Marc Vella won’t tell you who to vote for, but he will urge you to vote.

Vella has launched a Civic Affairs Committee at St. James Parish in Abbotsford that hopes to encourage more Catholics to get interested and engaged in local politics.

“I started to volunteer, as a lowly door knocker, in the 2015 election campaign,” said Vella.

That’s when he started to realize “Christians just aren’t really involved all that much” in politics.

“It’s no wonder that our country is going down a non-Christian path. It’s not that we’re fighting a battle and losing. We’re just not fighting.”

So, Vella started a conversation with pastor Father William Ashley and other members of St. James Parish about creating a non-partisan committee dedicated to educating Catholics about how the political machine works and how they can make a difference.

“We, mainly, as Christians, don’t get involved, and when we do get involved, we do it in an un-strategic way,” said Vella. “I think a huge factor is people are simply unaware” of the options available to them. “How many of us have voted in a nomination race?”

Catholic voices are “silenced,” in part because they don’t work strategically, or simply because they don’t bother speaking. For example, recently a local Catholic in the race to become a school trustee lost by only about two dozen votes. Vella wonders: How many Catholics could have voted for him? How many actually did?

When Prime Minister Justin Trudeau announced in 2015 he wouldn’t allow anyone with pro-life views to run for the Liberal party, Vella wonders what Catholic Liberals were doing. “They just let themselves be walked over,” he said. “I hope Catholics that are Liberals get more involved and push back at that.”

Opponents of Vella’s idea to mobilize Catholic voters might say it amounts to pushing an agenda. He calls it a basic right. “We have every right as citizens to try and influence government and reflect our points of view.”

But Vella won’t tell anyone what party to support. The Civic Affairs Committee is explicitly non-partisan.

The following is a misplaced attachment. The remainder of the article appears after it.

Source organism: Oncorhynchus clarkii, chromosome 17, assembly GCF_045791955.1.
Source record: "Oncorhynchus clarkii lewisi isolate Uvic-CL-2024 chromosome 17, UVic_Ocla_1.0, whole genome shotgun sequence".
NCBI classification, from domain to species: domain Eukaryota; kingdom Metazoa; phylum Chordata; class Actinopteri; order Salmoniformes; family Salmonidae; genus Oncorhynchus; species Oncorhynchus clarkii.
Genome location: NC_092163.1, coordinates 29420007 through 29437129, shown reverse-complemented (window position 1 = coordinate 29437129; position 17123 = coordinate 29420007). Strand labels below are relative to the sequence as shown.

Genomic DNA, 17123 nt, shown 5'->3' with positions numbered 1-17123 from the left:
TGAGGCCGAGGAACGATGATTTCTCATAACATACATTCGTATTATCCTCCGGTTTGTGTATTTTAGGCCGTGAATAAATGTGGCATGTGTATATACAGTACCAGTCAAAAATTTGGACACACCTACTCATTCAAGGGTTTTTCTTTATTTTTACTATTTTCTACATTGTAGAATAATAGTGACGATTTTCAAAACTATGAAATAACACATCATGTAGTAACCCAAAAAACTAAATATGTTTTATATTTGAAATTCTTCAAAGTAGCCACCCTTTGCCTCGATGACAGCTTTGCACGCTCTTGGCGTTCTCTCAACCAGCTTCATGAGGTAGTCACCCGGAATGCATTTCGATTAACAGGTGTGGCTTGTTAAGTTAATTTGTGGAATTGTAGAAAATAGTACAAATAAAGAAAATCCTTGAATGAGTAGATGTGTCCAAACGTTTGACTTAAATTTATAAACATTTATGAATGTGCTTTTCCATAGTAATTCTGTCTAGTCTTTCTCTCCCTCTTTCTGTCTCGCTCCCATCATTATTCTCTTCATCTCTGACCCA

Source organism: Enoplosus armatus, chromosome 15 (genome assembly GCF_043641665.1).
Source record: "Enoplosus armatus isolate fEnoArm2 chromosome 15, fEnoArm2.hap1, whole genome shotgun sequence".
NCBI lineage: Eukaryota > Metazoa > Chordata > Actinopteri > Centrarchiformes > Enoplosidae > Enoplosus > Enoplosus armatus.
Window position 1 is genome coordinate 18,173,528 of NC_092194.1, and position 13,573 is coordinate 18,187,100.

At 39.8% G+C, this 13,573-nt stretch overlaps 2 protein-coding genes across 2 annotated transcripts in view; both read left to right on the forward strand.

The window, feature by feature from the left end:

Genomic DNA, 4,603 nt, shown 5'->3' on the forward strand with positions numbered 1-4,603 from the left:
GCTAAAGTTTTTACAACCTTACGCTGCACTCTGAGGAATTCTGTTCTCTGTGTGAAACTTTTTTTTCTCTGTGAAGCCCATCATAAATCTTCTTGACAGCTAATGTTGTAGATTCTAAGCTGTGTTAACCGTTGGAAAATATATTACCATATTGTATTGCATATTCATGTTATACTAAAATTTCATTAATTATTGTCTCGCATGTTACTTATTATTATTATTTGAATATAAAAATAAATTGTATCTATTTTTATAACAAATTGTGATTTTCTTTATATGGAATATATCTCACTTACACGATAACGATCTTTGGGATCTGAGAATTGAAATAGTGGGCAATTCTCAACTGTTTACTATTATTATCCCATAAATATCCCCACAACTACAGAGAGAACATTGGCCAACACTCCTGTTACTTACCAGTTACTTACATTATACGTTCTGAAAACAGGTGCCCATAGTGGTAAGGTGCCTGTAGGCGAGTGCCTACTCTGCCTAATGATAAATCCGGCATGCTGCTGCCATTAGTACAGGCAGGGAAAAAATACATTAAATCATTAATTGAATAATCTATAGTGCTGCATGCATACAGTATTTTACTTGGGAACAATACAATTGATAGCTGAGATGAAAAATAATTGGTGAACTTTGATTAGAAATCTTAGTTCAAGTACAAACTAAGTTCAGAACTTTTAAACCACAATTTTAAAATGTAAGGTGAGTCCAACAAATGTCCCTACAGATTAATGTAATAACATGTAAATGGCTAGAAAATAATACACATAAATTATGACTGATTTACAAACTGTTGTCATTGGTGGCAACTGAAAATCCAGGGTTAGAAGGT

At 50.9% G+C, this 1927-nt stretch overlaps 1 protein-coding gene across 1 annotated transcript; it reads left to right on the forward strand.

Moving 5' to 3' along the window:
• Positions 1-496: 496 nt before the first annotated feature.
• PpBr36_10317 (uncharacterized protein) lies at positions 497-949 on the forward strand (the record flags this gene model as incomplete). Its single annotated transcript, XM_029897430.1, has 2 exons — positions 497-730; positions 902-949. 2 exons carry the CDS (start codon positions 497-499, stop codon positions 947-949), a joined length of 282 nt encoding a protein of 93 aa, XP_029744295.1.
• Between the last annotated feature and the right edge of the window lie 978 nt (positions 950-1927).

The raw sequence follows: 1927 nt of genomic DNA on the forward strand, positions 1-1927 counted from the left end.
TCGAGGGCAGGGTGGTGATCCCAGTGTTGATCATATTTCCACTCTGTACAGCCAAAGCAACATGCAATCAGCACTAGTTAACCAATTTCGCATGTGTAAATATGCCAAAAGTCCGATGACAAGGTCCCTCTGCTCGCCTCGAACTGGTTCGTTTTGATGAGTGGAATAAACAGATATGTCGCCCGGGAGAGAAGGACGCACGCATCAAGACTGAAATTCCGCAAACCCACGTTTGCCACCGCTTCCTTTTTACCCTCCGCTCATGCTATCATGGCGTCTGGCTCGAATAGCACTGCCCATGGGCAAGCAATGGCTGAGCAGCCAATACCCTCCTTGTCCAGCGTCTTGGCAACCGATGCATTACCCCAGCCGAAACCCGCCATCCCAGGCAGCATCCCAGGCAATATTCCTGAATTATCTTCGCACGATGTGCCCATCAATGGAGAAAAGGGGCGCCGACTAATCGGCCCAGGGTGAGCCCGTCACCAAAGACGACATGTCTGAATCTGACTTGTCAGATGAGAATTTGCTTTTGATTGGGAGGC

“We want people to be educated and influence whatever party they choose. Freedom is the hallmark of the way we operate.”

Vella said he’s gained practice in staying neutral while on the Conservative party’s National Policy Committee, a role that has charged him with keeping the policy-making process fair while keeping his own agenda out of the picture. “We have to make sure it’s a level playing field so every Conservative can have his say, and may the best idea win at the convention.”

He hopes Civic Affairs Committees will catch on and spread to more churches across the Lower Mainland. Already he is in touch with some interested Christian faith communities.

“Every church you can think of, Catholic or Protestant, has some kind of finance committee, parish council … The hope is eventually they will all have a Civic Affairs Committee (too),” said Vella. “It’s a key aspect of our lives. Why are we not talking about where the church and state rub up against each other?”

The Civic Affairs Committee at St. James officially launched with a public event April 9 titled “Politics for Dummies.” A kind of Civics 101 class, it featured speaker Warren Smith, a local lawyer who was instrumental in launching the Red Masses for members of the legal profession. Smith will help familiarize participants with the democratic process and ways to get involved.

Vella’s group has already created a 12-month plan that could easily be adopted by any church wishing to have a Civic Affairs Committee without starting from scratch. The plan includes a mission, vision, and suggested discussion topics.

“There is an old saying in poker: ‘If you’ve been playing the game for half an hour and you don’t know who the patsy is, you’re the patsy,’” said Vella.

Catholics who step up and get involved in politics can become more active players at the table.

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